Like every good story, this one has a little hyperbole to it. One of them seems to be this notion that the Golden Knights are doing all these great things despite being members of the Island of Misfit Toys, a group of castoffs who were unwanted and unappreciated by their previous teams. That’s a bit of a stretch. The Golden Knights are the best expansion team in NHL history because they began the season with the best expansion roster in NHL history by a pretty fair margin. Nobody saw William Karlsson challenging for the Rocket Richard Trophy, so that’s a major surprise. But Jonathan Marchessault had 30 goals last season in Florida, and James Neal has 10 20-goal seasons to his credit. Marc-Andre Fleury has three Stanley Cup rings. “When we started the season, I felt like if I could just give our team a chance to stay in the game and keep it close, we can have a chance to win some games here and there,” Fleury said. “But it’s been easy. We’ve played a lot of teams and now it feels like we’re just a normal team now trying to win games. Things are getting more normal as we go.”
Earlier in the season, when they were making their way through the league, almost every night a player on the Golden Knights roster was playing against his former organization. Don’t think Karlsson didn’t enjoy it when he potted two goals in a win over Columbus, the team that left him exposed in the expansion draft. In their first game against the Panthers, Marchessault had a goal and two assists and Reilly Smith had two assists as the Golden Knights came back from a 2-0 deficit to win 5-2. The two players came to Vegas from Florida for the sum total of a fourth-round pick. And then there was Gallant, who thought he had a team in Florida that could contend for the Stanley Cup, then watched as ownership dismantled it and left him on the sidewalk in Raleigh to catch a cab after firing him. “Obviously, I wasn’t happy with a lot of the decisions (in Florida), and that’s where it started,” Gallant said. “(The night he was fired), the taxi came up and I jumped in the taxi. It looked a lot worse than it was.” But even Gallant downplayed the revenge factor early in the season until he couldn’t help but notice that guys on his roster playing against their former teams were coming up big. “I’ve been in that position before, and there’s no better feeling than scoring against your old team,” Neal said. “It’s a different player’s team every night. When you play your old team, you want to play well. You want to score and you want to do everything to win the game. Do we have a chip on our shoulders? Of course we do. When you’re left unprotected, you have something to prove.”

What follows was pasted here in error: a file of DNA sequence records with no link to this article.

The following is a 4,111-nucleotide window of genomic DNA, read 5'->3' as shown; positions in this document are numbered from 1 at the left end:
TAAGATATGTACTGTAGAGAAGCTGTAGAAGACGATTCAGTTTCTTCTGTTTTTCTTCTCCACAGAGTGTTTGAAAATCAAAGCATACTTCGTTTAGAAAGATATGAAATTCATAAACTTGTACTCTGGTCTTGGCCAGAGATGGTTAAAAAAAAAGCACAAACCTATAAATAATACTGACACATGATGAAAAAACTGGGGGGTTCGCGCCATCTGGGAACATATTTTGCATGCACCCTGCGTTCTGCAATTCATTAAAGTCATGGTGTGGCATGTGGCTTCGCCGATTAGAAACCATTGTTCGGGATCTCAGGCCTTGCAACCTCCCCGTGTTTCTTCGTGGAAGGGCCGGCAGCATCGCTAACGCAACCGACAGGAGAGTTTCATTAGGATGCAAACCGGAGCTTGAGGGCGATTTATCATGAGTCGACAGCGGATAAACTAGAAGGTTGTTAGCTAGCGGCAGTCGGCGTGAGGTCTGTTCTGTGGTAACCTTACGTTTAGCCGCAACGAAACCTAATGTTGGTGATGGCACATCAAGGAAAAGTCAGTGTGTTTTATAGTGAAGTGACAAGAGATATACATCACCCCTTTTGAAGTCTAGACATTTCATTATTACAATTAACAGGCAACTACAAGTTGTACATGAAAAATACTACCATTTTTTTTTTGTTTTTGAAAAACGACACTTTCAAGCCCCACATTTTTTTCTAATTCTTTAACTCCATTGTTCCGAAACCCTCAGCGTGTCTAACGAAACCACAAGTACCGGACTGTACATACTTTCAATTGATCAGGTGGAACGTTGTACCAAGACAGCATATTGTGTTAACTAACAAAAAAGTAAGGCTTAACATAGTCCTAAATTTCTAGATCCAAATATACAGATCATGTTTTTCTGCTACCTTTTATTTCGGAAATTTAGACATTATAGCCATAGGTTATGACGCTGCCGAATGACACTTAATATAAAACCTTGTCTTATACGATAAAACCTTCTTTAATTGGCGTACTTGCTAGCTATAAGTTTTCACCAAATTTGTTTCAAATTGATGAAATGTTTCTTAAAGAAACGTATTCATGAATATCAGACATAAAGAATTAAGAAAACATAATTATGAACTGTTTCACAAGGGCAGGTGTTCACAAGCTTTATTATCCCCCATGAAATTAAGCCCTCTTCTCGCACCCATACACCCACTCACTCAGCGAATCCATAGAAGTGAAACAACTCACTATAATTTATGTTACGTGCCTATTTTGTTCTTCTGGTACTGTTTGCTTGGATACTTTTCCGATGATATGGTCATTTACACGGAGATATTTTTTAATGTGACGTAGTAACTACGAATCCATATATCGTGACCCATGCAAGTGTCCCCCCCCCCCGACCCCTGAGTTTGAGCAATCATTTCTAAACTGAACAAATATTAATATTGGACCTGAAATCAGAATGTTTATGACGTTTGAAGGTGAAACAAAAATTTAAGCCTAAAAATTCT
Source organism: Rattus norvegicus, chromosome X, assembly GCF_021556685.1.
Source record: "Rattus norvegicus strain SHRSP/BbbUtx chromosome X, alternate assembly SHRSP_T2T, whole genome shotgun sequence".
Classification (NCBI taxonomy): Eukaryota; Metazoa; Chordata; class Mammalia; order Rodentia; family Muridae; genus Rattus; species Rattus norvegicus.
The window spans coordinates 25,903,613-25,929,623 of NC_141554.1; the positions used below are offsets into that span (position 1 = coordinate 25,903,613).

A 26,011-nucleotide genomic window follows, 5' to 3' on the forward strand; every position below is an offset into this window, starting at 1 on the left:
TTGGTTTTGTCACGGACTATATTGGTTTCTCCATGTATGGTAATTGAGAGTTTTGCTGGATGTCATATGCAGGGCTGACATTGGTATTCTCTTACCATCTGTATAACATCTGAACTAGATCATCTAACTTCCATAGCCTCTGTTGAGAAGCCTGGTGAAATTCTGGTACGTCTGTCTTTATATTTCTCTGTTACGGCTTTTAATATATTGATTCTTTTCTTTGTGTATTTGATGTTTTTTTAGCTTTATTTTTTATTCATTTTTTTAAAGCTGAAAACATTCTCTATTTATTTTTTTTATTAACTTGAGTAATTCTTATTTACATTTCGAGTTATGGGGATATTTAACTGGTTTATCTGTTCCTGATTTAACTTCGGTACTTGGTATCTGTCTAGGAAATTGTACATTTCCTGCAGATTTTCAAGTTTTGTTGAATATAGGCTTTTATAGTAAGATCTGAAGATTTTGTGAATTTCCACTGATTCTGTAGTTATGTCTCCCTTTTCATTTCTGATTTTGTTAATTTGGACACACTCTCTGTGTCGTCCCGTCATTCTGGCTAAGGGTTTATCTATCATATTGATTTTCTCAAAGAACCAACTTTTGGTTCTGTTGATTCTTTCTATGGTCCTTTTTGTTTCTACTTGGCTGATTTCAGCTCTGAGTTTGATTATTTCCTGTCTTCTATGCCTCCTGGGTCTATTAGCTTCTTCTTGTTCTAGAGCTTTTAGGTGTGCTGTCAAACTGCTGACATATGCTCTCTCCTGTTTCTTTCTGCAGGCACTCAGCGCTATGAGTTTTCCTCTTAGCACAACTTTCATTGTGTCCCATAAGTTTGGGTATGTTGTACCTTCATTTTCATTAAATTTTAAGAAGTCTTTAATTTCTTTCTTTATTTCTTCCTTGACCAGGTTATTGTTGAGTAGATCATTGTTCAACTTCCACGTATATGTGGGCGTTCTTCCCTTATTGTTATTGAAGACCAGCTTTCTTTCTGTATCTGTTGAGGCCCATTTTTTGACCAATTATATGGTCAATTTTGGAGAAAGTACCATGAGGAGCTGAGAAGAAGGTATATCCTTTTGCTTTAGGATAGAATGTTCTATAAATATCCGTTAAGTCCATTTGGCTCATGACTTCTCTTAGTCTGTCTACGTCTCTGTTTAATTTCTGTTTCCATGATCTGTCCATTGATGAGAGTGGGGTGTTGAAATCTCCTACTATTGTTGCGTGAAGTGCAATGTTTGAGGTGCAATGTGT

The Knights’ success can be better explained, however, in how they approach the game. Gallant took one look at his roster over the summer and saw that he had some size on the back end but did not have a big, physical team for the most part. That, and the emphasis on speed, convinced him to implement a system based on fast puck movement and quick feet. There are times when the Knights get the puck in their end and immediately move it up the ice to a forward speeding out of the zone. It creates a ton of pressure on opponents and has them on their heels just seconds after they’re on the attack. And it’s working to perfection in most cases. “We saw our forward group, and we thought with the Marchessaults and Smiths, they don’t want to be bumpin’ and bangin’, that’s not their style,” Gallant said. “So let’s get the puck up to them with a good, fast transition game. Every team does it, but it seemed to work well with our group. Let’s face it, 90 percent of the systems are the same, and the biggest thing is how your players execute and how you manage your players. I haven’t done anything different as a coach with this group. I can’t say there’s anything special about what is going on. Some nights I try to figure it out myself.”
There really is something special and unique going on, though. Even though they’re an expansion team, the Golden Knights are not particularly young. And they have an inordinate number of players enjoying career years. With the exception of the start of the season when they got to the fifth goaltender on their depth chart and continued to win, there have not been any serious injuries, something Gallant attributes to the fact the forward who logs the most ice time is Karlsson at just over 18 minutes a game. “Tired people get hurt a lot of the time,” he said.
Things are beginning to gain a sense of normalcy with Vegas now. There is no sense this is a house of cards that is going to fall apart. They have a competitive roster and have stocked well for the future. Prospective free agents, mindful of the fact that they could basically wipe out their escrow payments by having no state taxes, will seriously consider the Golden Knights. McPhee is quick to point out they haven’t accomplished anything yet and “none of this means anything until we do something.” Gallant maintains they’re not obsessed with being in first place in the Western Conference and, in fact, barely mention it. Through the first half of the season, though, Gallant could remember in his mind’s eye the exact games in which his team underperformed. Instead of being deluged with a steady stream of losses, the Golden Knights are making history.
There is indeed something going on in Vegas. And what’s happening in Vegas simply can’t stay there. It’s just too good not to share.